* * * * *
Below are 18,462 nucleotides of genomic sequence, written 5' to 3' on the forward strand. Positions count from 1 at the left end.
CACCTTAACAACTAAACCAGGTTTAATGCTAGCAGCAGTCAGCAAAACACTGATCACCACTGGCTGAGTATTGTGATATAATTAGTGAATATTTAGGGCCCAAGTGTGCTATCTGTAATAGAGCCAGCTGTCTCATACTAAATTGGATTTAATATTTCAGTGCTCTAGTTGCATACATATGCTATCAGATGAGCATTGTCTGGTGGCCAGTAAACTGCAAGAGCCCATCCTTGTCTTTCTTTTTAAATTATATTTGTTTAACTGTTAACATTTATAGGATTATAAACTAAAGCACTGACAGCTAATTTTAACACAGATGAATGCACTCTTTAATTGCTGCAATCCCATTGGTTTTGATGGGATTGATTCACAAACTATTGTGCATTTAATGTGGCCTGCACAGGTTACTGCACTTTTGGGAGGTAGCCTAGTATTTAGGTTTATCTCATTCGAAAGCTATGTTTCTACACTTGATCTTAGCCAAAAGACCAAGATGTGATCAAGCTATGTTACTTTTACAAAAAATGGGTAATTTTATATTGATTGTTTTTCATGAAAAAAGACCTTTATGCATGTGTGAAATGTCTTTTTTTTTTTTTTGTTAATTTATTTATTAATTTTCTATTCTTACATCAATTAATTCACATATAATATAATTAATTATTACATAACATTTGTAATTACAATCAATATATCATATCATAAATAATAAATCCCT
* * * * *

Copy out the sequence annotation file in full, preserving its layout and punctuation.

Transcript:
Below are 18,462 nucleotides of genomic sequence, written 5' to 3' on the forward strand. Positions count from 1 at the left end.
CACCTTAACAACTAAACCAGGTTTAATGCTAGCAGCAGTCAGCAAAACACTGATCACCACTGGCTGAGTATTGTGATATAATTAGTGAATATTTAGGGCCCAAGTGTGCTATCTGTAATAGAGCCAGCTGTCTCATACTAAATTGGATTTAATATTTCAGTGCTCTAGTTGCATACATATGCTATCAGATGAGCATTGTCTGGTGGCCAGTAAACTGCAAGAGCCCATCCTTGTCTTTCTTTTTAAATTATATTTGTTTAACTGTTAACATTTATAGGATTATAAACTAAAGCACTGACAGCTAATTTTAACACAGATGAATGCACTCTTTAATTGCTGCAATCCCATTGGTTTTGATGGGATTGATTCACAAACTATTGTGCATTTAATGTGGCCTGCACAGGTTACTGCACTTTTGGGAGGTAGCCTAGTATTTAGGTTTATCTCATTCGAAAGCTATGTTTCTACACTTGATCTTAGCCAAAAGACCAAGATGTGATCAAGCTATGTTACTTTTACAAAAAATGGGTAATTTTATATTGATTGTTTTTCATGAAAAAAGACCTTTATGCATGTGTGAAATGTCTTTTTTTTTTTTTTGTTAATTTATTTATTAATTTTCTATTCTTACATCAATTAATTCACATATAATATAATTAATTATTACATAACATTTGTAATTACAATCAATATATCATATCATAAATAATAAATCCCT